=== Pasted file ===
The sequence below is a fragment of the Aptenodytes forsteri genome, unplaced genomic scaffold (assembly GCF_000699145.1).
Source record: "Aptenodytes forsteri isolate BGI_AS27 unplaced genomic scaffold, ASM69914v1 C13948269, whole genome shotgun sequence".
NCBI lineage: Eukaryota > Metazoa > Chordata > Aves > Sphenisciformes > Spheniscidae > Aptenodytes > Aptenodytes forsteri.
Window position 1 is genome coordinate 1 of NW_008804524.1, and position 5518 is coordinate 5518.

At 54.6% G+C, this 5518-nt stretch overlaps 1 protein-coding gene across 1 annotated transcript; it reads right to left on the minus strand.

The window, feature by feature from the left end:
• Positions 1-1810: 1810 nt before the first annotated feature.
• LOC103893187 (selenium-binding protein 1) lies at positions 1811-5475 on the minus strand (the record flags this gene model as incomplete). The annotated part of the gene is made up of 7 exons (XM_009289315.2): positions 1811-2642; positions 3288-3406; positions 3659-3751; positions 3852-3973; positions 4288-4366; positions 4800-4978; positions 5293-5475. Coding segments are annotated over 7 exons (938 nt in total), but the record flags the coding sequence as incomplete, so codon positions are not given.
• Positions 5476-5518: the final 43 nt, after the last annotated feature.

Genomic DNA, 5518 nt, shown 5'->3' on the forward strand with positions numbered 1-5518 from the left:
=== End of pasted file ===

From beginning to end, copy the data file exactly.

The sequence below is a fragment of the Aptenodytes forsteri genome, unplaced genomic scaffold (assembly GCF_000699145.1).
Source record: "Aptenodytes forsteri isolate BGI_AS27 unplaced genomic scaffold, ASM69914v1 C13948269, whole genome shotgun sequence".
NCBI lineage: Eukaryota > Metazoa > Chordata > Aves > Sphenisciformes > Spheniscidae > Aptenodytes > Aptenodytes forsteri.
Window position 1 is genome coordinate 1 of NW_008804524.1, and position 5518 is coordinate 5518.

At 54.6% G+C, this 5518-nt stretch overlaps 1 protein-coding gene across 1 annotated transcript; it reads right to left on the minus strand.

The window, feature by feature from the left end:
• Positions 1-1810: 1810 nt before the first annotated feature.
• LOC103893187 (selenium-binding protein 1) lies at positions 1811-5475 on the minus strand (the record flags this gene model as incomplete). The annotated part of the gene is made up of 7 exons (XM_009289315.2): positions 1811-2642; positions 3288-3406; positions 3659-3751; positions 3852-3973; positions 4288-4366; positions 4800-4978; positions 5293-5475. Coding segments are annotated over 7 exons (938 nt in total), but the record flags the coding sequence as incomplete, so codon positions are not given.
• Positions 5476-5518: the final 43 nt, after the last annotated feature.

Genomic DNA, 5518 nt, shown 5'->3' on the forward strand with positions numbered 1-5518 from the left: